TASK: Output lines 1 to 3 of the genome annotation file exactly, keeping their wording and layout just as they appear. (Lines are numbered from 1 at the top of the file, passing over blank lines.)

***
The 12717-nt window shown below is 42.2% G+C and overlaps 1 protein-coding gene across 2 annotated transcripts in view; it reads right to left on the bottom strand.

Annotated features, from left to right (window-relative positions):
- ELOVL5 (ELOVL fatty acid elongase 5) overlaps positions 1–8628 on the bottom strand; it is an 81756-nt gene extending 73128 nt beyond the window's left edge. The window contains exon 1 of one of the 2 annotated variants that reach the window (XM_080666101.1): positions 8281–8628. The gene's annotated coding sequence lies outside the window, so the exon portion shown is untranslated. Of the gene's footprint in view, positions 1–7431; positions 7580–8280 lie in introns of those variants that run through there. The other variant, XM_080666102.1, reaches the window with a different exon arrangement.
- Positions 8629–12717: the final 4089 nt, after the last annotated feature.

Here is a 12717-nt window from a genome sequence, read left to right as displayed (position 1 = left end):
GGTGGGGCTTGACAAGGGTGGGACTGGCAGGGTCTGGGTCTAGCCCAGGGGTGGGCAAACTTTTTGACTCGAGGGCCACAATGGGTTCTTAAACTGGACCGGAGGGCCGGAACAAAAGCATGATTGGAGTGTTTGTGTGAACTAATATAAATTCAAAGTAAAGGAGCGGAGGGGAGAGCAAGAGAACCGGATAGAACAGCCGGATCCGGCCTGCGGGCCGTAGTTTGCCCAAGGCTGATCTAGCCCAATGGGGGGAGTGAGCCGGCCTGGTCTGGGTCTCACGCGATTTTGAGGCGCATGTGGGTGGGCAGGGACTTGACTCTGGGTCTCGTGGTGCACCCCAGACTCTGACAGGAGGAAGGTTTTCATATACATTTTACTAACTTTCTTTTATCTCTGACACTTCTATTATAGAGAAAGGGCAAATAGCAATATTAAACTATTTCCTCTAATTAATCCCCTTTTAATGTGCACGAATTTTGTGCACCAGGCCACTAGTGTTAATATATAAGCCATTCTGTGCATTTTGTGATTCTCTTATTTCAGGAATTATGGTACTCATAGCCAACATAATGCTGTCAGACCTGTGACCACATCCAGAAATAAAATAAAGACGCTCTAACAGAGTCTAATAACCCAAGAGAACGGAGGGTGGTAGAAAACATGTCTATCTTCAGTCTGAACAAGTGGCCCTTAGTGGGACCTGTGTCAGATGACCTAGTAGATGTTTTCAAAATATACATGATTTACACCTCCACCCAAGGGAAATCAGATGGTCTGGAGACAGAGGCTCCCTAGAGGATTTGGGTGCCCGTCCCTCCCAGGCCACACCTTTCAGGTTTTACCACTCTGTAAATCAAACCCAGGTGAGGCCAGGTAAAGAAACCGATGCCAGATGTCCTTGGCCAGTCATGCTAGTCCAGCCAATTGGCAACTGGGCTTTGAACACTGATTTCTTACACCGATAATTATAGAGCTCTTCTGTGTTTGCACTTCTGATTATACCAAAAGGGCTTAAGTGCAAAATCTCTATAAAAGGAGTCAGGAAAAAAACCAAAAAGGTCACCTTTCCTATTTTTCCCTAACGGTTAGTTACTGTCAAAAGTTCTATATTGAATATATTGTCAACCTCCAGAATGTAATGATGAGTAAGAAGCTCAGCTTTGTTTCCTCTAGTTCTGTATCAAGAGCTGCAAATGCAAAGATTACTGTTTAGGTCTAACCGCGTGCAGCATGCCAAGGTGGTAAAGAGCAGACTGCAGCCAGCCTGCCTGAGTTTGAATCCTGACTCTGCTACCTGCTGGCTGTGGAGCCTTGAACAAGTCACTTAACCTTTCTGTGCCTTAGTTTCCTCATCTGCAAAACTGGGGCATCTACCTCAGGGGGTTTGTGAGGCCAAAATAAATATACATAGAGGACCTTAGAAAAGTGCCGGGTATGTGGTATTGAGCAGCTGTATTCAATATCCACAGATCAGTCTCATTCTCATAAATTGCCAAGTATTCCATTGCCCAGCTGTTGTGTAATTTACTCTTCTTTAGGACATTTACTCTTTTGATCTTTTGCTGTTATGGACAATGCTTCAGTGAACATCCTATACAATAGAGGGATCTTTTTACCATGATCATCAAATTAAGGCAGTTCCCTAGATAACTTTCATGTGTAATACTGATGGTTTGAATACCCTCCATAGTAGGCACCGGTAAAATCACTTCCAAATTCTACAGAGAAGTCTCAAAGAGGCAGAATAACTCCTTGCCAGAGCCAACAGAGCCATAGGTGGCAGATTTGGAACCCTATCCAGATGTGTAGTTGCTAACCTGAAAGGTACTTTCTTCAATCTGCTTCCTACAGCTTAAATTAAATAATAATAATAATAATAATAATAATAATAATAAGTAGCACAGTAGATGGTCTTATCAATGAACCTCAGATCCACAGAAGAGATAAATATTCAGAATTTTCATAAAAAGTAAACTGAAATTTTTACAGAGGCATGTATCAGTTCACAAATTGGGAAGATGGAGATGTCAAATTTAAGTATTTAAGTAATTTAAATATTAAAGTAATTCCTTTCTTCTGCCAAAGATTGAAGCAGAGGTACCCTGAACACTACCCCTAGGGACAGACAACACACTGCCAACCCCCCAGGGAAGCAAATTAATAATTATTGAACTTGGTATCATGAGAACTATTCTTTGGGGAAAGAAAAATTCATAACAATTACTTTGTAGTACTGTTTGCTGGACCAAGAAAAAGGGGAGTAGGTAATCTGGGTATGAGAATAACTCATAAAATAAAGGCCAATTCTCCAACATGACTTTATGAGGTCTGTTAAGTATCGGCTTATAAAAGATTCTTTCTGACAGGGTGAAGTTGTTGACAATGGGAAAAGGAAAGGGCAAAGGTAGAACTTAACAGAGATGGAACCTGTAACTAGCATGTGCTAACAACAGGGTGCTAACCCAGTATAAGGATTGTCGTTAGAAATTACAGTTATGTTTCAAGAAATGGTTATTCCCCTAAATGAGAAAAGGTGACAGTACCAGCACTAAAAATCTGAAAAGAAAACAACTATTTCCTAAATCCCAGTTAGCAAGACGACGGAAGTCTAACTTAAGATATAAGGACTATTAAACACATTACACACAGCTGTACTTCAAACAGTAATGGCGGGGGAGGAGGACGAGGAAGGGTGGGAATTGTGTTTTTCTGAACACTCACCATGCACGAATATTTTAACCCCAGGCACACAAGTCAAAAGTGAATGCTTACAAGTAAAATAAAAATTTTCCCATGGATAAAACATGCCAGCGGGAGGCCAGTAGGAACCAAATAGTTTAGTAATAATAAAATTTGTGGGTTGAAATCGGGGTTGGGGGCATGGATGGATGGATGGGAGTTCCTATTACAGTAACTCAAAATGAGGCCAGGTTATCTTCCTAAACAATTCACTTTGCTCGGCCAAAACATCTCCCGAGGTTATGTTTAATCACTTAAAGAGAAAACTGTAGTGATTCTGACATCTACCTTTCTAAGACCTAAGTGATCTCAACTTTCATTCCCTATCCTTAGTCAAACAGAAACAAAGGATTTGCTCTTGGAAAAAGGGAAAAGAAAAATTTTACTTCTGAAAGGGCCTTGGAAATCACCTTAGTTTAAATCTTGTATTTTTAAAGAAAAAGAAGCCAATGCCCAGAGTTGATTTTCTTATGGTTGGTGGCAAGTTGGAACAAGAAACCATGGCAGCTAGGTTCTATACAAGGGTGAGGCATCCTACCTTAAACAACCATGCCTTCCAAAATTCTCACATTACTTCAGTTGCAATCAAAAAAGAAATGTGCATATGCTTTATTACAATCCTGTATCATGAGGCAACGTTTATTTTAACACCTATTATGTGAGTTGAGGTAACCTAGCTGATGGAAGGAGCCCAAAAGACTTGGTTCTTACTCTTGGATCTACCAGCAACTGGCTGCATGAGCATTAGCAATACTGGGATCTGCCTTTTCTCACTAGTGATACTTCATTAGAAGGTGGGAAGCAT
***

The 12717-nt window shown below is 42.2% G+C and overlaps 1 protein-coding gene across 2 annotated transcripts in view; it reads right to left on the bottom strand.

Annotated features, from left to right (window-relative positions):
- ELOVL5 (ELOVL fatty acid elongase 5) overlaps positions 1–8628 on the bottom strand; it is an 81756-nt gene extending 73128 nt beyond the window's left edge. The window contains exon 1 of one of the 2 annotated variants that reach the window (XM_080666101.1): positions 8281–8628. The gene's annotated coding sequence lies outside the window, so the exon portion shown is untranslated. Of the gene's footprint in view, positions 1–7431; positions 7580–8280 lie in introns of those variants that run through there. The other variant, XM_080666102.1, reaches the window with a different exon arrangement.